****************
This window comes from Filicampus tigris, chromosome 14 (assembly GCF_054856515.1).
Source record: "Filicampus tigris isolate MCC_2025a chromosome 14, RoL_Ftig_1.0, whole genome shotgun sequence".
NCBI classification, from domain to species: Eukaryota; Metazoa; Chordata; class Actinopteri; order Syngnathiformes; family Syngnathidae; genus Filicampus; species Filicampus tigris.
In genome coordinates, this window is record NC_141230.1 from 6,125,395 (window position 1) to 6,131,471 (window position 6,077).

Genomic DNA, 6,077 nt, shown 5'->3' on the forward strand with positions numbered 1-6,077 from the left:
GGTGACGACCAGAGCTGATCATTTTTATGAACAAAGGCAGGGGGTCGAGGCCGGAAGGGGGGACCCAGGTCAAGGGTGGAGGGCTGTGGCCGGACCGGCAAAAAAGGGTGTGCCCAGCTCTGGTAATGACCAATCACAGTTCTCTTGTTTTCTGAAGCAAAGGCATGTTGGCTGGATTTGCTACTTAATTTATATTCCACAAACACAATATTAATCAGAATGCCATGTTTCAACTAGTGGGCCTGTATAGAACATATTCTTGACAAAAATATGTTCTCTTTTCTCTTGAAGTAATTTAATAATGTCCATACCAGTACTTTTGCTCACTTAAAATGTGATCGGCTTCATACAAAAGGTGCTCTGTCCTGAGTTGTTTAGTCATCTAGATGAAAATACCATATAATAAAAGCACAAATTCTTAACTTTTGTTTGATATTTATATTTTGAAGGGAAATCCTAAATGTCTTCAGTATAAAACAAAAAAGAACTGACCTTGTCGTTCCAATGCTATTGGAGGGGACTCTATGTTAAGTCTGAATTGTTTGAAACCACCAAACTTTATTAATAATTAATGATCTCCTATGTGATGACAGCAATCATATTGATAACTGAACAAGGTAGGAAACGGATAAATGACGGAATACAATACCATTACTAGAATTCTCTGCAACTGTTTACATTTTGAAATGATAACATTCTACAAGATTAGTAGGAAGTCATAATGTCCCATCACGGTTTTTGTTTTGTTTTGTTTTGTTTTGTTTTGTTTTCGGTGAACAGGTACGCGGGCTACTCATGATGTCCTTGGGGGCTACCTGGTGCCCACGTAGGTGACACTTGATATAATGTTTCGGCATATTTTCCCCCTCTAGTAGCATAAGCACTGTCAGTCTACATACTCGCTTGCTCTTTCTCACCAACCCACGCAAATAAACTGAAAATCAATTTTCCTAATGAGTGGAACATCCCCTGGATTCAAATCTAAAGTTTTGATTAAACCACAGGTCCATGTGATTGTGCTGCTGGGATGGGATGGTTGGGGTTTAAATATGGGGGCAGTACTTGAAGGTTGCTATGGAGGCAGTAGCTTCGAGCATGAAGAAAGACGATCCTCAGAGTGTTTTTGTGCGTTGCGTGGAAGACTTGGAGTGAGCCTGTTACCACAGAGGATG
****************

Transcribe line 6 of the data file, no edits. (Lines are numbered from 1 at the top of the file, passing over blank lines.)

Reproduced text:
GGTGACGACCAGAGCTGATCATTTTTATGAACAAAGGCAGGGGGTCGAGGCCGGAAGGGGGGACCCAGGTCAAGGGTGGAGGGCTGTGGCCGGACCGGCAAAAAAGGGTGTGCCCAGCTCTGGTAATGACCAATCACAGTTCTCTTGTTTTCTGAAGCAAAGGCATGTTGGCTGGATTTGCTACTTAATTTATATTCCACAAACACAATATTAATCAGAATGCCATGTTTCAACTAGTGGGCCTGTATAGAACATATTCTTGACAAAAATATGTTCTCTTTTCTCTTGAAGTAATTTAATAATGTCCATACCAGTACTTTTGCTCACTTAAAATGTGATCGGCTTCATACAAAAGGTGCTCTGTCCTGAGTTGTTTAGTCATCTAGATGAAAATACCATATAATAAAAGCACAAATTCTTAACTTTTGTTTGATATTTATATTTTGAAGGGAAATCCTAAATGTCTTCAGTATAAAACAAAAAAGAACTGACCTTGTCGTTCCAATGCTATTGGAGGGGACTCTATGTTAAGTCTGAATTGTTTGAAACCACCAAACTTTATTAATAATTAATGATCTCCTATGTGATGACAGCAATCATATTGATAACTGAACAAGGTAGGAAACGGATAAATGACGGAATACAATACCATTACTAGAATTCTCTGCAACTGTTTACATTTTGAAATGATAACATTCTACAAGATTAGTAGGAAGTCATAATGTCCCATCACGGTTTTTGTTTTGTTTTGTTTTGTTTTGTTTTGTTTTCGGTGAACAGGTACGCGGGCTACTCATGATGTCCTTGGGGGCTACCTGGTGCCCACGTAGGTGACACTTGATATAATGTTTCGGCATATTTTCCCCCTCTAGTAGCATAAGCACTGTCAGTCTACATACTCGCTTGCTCTTTCTCACCAACCCACGCAAATAAACTGAAAATCAATTTTCCTAATGAGTGGAACATCCCCTGGATTCAAATCTAAAGTTTTGATTAAACCACAGGTCCATGTGATTGTGCTGCTGGGATGGGATGGTTGGGGTTTAAATATGGGGGCAGTACTTGAAGGTTGCTATGGAGGCAGTAGCTTCGAGCATGAAGAAAGACGATCCTCAGAGTGTTTTTGTGCGTTGCGTGGAAGACTTGGAGTGAGCCTGTTACCACAGAGGATG